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How Do You Motivate Yourself?

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  • How Do You Motivate Yourself?

    My motivation has been dwindling these past few months. It is so, so hard to do ordinary things: like catching a bus, going to my social group. My mental health seems to have deteriorated and I am struggling with depression. I take medication - and try to get on with things - but all I really want to do is stay indoors and do nothing, except read a book. The worst thing is, is I am feeling trapped and want more out of my life. But depression is keeping me trapped where I am.

    How do you motivate yourself? Deal with depression? Because I feel so lonely but it is a vicious circle: I want to expand my life, but then I get shoved down and have to get up back up all over again. This happens time-and-time again. It is like a catch-22.

    What do I do?

  • I think struggling to do things we know we should is part of the human experience. It's universal.

    I've learned to just get started and do a little. A little something is better than nothing. And sometimes, once I start, I do more than I planned.

    Exercise is also very important to me. Most of the time I'm not doing it for the physical effects, but for the mental. Really, they go hand-in-hand. Maybe I don't have the time to get a full workout, but if I just get down on the floor for literally 2 minutes and do some pushups, squats, or crunches, I get back up feeling invigorated. I don't know if it's chemical, hormonal, or psychological, but I'm more driven after even a tiny bit of exercise.

    I want you to succeed P&C.
    "Those sowing seed with tears
    Will reap with a joyful shout." - Psalm 126


    • found this advice from Martha Beck in an old magazine recently:

      "what leaves you feeling bad, do less of. what leaves you feeling good, do more of"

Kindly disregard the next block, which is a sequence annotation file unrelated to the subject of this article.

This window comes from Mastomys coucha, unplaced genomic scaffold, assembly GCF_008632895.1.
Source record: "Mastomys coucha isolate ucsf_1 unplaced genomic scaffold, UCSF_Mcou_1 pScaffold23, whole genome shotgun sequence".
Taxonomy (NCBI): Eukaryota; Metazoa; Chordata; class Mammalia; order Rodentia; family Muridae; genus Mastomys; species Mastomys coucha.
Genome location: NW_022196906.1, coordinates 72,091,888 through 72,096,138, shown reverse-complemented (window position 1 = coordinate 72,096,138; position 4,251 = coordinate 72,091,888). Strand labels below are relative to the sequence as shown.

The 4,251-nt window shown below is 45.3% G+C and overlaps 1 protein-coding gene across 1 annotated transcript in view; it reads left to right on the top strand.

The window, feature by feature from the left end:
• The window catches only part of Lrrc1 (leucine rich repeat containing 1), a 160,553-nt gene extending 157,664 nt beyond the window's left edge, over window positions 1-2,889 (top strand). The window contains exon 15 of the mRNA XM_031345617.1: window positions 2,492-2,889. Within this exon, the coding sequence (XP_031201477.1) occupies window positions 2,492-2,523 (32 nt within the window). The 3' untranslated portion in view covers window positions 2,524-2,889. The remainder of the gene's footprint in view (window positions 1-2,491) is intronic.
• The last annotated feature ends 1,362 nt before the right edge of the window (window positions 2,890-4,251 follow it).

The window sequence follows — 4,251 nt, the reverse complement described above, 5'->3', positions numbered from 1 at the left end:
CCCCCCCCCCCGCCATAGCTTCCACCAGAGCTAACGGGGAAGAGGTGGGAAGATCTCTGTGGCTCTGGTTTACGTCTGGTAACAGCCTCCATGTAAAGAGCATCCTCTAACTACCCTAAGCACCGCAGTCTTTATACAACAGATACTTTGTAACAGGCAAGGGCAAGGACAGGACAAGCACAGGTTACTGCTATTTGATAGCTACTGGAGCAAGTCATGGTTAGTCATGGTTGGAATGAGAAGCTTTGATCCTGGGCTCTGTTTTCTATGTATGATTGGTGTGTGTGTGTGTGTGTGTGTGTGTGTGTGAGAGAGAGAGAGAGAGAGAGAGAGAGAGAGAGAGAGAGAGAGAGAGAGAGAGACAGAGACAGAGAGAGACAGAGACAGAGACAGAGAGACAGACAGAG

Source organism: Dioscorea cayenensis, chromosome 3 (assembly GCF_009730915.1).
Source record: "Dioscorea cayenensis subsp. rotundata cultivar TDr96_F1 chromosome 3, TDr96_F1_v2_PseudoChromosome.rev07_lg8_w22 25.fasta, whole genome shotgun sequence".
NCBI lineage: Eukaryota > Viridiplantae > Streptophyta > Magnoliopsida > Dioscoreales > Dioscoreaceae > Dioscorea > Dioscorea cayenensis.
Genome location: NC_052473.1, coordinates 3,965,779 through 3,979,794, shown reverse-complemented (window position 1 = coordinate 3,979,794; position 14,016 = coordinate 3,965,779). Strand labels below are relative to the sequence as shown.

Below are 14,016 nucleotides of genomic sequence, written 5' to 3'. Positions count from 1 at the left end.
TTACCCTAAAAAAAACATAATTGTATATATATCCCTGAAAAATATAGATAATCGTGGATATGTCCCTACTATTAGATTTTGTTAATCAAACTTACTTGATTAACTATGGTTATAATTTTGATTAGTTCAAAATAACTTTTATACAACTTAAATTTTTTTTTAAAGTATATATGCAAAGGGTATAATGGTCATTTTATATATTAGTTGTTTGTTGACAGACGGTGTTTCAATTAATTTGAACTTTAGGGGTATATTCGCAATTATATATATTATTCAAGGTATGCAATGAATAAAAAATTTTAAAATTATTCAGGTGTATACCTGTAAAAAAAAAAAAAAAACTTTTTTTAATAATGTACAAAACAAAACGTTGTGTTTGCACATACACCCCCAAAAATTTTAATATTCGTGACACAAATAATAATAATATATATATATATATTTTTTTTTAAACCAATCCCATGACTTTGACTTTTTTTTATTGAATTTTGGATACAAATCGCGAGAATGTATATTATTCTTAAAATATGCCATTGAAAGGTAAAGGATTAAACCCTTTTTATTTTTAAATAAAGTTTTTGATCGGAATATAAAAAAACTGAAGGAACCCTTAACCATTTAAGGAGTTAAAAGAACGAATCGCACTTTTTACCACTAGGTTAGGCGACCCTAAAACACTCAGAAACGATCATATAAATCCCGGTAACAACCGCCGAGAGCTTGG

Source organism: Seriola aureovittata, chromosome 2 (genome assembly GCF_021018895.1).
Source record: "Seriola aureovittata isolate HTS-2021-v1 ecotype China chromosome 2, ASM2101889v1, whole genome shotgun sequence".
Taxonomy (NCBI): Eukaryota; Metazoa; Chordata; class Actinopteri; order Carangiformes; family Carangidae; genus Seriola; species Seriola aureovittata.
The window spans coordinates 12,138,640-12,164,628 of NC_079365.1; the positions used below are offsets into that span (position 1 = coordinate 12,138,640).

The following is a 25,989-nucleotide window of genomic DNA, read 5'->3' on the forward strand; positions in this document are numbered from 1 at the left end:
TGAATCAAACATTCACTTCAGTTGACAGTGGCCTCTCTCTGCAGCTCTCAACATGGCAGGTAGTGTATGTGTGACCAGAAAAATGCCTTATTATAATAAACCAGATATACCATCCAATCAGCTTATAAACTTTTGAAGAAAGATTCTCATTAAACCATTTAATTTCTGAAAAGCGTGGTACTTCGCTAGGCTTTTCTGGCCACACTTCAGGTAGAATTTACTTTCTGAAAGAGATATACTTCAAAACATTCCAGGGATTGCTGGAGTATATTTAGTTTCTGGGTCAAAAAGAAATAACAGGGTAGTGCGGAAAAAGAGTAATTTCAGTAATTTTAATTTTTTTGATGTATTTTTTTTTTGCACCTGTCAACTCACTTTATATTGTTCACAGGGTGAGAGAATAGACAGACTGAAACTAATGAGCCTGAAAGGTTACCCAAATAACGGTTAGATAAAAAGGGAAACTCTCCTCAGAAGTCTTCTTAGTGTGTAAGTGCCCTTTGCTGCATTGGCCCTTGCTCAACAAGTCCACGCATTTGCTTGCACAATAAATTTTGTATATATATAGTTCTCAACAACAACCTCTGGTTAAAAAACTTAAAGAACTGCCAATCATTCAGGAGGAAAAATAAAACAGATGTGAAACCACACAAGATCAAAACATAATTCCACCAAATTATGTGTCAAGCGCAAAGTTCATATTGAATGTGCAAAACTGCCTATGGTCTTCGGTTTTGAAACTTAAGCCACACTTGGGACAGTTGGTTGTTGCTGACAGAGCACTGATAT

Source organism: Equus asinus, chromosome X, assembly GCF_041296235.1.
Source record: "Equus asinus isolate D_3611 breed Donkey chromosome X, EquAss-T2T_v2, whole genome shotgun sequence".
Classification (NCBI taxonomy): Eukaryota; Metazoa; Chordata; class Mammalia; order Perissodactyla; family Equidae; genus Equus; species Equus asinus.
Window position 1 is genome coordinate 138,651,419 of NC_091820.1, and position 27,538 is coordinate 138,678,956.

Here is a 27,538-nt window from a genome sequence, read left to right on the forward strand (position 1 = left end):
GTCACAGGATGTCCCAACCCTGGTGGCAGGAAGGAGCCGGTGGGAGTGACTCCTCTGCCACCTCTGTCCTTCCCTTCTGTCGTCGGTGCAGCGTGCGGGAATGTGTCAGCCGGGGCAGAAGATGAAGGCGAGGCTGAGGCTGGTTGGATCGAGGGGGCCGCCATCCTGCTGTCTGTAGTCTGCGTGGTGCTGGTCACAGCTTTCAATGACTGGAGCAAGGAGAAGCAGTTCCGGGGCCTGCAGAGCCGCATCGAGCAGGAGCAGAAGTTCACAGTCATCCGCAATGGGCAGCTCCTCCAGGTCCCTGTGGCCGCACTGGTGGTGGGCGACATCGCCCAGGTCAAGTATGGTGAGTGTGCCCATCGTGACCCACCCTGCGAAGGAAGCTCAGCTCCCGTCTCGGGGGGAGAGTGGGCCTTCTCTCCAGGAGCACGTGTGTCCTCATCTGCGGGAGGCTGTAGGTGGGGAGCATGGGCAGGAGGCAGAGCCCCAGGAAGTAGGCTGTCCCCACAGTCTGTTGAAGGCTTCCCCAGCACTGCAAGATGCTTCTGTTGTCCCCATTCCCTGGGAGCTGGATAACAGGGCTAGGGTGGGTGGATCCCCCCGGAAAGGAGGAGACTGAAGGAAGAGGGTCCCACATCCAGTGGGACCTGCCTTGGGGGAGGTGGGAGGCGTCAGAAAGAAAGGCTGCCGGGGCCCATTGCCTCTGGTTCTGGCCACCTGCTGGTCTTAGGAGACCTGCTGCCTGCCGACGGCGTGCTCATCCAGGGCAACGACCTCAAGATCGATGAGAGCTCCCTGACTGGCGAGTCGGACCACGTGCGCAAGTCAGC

"to achieve bigger goals, take smaller steps"
      "lie down and rest for a while"

      so lie down and read that book!


      • This is such a vast question !
        For me, motivation is about drive, drive to accomplish, to transform our thoughts into deeds.

        Starting by the last part:
        Transform our thoughts into deeds
        What are these thoughts needing transformation ? How elaborated are they ? is it needed ? Are we facing self-censorship ? What is our health status ? Especially the status on our liver functions ?

        About the drive: What is our purpose ? What impediments are we facing ?

        While we go through this process, we harness our strength to do what makes us happy.

        Being happy motivates me.

        Behold the presence of the Father in all beings...


        • This is such an encompassing problem P&C, and must be addressed in small bites. You mentioned awhile back, that you wanted to change careers, then decided to stay where you are. You've mentioned some other things along the way, that make me think you're stuck in a rut in your life, bored, and spinning your wheels. You're feeling trapped, as you say.

          What is it that you really want to change?
          What is it that makes you feel trapped?
          What are the things that are weighing you down?

          I encourage you to speak with a counselor to help get to the bottom of some of this. Sometimes a skilled practitioner will hear things in our words, give us feedback, and help guide us through the dark times.

          Do you have a strong social network to combat that loneliness?


          • You've hit the nail on the head, atskitty2: I AM bored, stuck in a rut and all that gubbins. To answer your questions: